Household archaeology, household economy, vernacular architecture, ethnoarchaeology, colonialism, political economy
Dr. Anthony P. Graesch is currently Assistant Professor of Anthropology at Connecticut College. He received his Ph.D. from UCLA in 2006 and was one of the founding members of the CELF team (2001-2010). At CELF, he conducted primary ethnoarchaeological and ethnographic fieldwork with special focus on the study of contemporary American material culture, consumerism, and uses of home spaces.
Dr. Graesch is co-director of ongoing archaeological investigations in the Upper Fraser Valley of southwestern British Columbia, where he applies his four-fields training to the study of Stó:l?-Coast Salish heritage, households, political economy, and house-associated formation processes. His household archaeological research in the Pacific Northwest appears in American Antiquity and the Journal of Anthropological Archaeology as well as several edited volumes. Graesch also directs ongoing research addressing modern material culture and urban garbology in New London, Connecticut.
--Selected Publications (Archaeological Anthropology & Household Archaeology)--
Graesch, A. P., J. Bernard, and A. Noah. (2010). A cross-cultural study of colonialism and indigenous foodways in western North America. In Across the Great Divide: Continuity and Change in Native North American Societies, A.D. 1400-1900, edited by L. Scheiber and M. Wagner, pp.212-238. University of Arizona Press.
Graesch, A. P. (2009). Fieldworker experience and single-episode screening as sources of data recovery bias in archaeology: A case study from the Central Pacific Northwest Coast. American Antiquity 74(4):759-779.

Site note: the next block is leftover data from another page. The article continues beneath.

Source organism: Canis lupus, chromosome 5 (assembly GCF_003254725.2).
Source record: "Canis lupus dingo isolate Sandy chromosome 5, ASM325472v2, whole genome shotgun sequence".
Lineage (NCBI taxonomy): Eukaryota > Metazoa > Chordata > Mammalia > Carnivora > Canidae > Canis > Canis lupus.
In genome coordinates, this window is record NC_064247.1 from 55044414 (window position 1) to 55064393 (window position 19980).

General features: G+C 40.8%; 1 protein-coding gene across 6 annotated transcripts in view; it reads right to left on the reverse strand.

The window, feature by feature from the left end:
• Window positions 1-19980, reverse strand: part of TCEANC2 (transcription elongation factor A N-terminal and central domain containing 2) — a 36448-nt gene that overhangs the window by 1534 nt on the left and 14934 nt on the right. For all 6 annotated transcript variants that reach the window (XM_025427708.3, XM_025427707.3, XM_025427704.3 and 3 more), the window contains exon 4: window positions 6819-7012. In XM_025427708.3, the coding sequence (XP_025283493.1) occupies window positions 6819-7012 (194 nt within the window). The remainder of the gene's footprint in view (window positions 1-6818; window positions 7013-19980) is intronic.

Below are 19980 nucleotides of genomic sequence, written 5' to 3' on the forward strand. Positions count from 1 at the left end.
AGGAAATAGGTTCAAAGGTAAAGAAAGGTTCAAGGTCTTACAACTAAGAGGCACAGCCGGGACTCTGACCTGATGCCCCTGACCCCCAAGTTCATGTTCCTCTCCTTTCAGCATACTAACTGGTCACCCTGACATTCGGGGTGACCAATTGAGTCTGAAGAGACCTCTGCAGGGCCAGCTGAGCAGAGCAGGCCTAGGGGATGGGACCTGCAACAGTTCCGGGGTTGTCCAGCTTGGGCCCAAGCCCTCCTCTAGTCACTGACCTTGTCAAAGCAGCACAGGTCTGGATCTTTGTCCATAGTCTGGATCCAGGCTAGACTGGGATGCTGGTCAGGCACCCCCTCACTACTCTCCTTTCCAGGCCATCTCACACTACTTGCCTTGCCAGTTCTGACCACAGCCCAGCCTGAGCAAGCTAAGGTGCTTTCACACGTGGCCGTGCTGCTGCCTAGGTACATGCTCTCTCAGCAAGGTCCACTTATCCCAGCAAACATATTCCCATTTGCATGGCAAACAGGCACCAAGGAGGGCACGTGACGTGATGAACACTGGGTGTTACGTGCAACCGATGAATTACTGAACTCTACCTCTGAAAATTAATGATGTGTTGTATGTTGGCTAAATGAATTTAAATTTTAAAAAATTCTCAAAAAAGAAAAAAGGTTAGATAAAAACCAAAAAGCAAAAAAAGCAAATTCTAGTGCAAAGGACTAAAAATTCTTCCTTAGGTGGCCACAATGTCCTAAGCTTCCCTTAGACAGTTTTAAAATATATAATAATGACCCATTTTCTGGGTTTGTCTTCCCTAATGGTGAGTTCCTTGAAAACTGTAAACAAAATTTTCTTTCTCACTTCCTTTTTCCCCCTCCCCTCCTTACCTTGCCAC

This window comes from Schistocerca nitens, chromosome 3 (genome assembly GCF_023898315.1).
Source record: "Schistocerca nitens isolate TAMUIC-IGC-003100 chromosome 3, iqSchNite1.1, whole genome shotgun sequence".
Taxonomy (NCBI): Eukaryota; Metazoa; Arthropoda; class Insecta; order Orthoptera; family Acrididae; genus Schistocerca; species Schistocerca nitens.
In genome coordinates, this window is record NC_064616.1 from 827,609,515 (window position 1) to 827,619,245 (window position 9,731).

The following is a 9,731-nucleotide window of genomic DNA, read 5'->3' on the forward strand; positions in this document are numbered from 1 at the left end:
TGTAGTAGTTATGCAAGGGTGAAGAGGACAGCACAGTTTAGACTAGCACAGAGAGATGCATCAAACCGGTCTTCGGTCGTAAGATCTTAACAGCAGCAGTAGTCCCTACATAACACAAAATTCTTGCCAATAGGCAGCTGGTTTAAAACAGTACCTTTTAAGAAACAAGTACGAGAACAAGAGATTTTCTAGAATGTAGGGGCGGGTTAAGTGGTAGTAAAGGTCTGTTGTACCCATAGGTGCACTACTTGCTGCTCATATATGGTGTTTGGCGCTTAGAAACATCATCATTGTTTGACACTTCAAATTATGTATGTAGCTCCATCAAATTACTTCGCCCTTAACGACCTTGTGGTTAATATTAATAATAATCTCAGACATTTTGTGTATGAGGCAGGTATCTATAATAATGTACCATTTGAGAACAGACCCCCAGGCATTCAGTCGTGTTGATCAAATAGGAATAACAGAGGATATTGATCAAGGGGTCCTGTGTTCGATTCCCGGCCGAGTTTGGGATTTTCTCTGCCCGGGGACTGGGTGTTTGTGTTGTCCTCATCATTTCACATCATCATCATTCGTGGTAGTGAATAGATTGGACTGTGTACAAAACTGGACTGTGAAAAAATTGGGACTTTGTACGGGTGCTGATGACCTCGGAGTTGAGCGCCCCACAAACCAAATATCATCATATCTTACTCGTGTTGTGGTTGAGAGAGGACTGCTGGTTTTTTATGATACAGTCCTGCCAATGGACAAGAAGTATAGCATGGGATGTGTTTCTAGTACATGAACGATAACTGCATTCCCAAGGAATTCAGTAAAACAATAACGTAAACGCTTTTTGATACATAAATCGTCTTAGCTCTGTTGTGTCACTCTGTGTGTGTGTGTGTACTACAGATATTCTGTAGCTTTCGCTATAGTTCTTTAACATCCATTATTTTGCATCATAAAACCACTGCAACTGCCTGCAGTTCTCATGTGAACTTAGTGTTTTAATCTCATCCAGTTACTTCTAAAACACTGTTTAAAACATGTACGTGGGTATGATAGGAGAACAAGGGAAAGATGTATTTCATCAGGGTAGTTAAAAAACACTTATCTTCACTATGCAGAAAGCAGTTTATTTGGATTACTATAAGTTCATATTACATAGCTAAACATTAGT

Graesch, A. P. (2009). A Review of New Approaches to Old Stones: Recent Studies of Ground Stone Artifacts, edited by Yorke M. Rowan and Jennie R. Ebeling, Equinox Publishing, London, 2008. Cambridge Archaeological Journal 19(3):446-448.
Graesch, A. P. (2009). British colonization of the Northwest Coast and interior drainages. In Archaeology in America: An Encyclopedia, Volume 4: West Coast and Arctic/Subarctic, edited by F. McManamon, L. Cordell, K. Lightfoot, and G. Milner, pp. 180-184. Greenwood Publishing, Westport, CT.
Lepofsky, D., D. M. Schaepe, A. P. Graesch, M. Lenert, P. Ormerod, K. Carlson, J. E. Arnold, M. Blake, P. Moore, and J. Clague. (2009). Exploring Stó:lō-Coast Salish interactions and identity in ancient houses and settlements in the Fraser Valley, British Columbia. American Antiquity 74(4):595-626.
Graesch, A.P. (2007). Modeling ground slate knife production and implications for the study of household labor contributions to salmon fishing on the Pacific Northwest Coast. Journal of Anthropological Archaeology 26(4):576-606.
Graesch, A. P. (2004). Specialized bead making among Island Chumash households: Community labor organization during the Historic period. In Foundations of Chumash Complexity, edited by J. E. Arnold, pp. 133-171. Perspectives in California Archaeology Vol. 7, Cotsen Institute of Archaeology, University of California, Los Angeles.
Arnold, J. E., and A. P. Graesch. (2004). The later evolution of the Island Chumash. In Foundations of Chumash Complexity, edited by J.E. Arnold, pp.1-16. Perspectives in California Archaeology Vol. 7, Cotsen Institute of Archaeology, University of California, Los Angeles.
Graesch, A. P. (2001). Culture contact on the Channel Islands: Historic-era production and exchange systems. In The Origins of a Pacific Coast Chiefdom: The Chumash of the Channel Islands, edited by J. E. Arnold, pp.261-285. University of Utah Press: Salt Lake City, Utah.
Arnold, J. E. and A. P. Graesch. (2001). The evolution of specialized shellworking among the Island Chumash. In The Origins of a Pacific Coast Chiefdom: The Chumash of the Channel Islands, edited by J.E. Arnold, pp.71-112. University of Utah Press: Salt Lake City, Utah.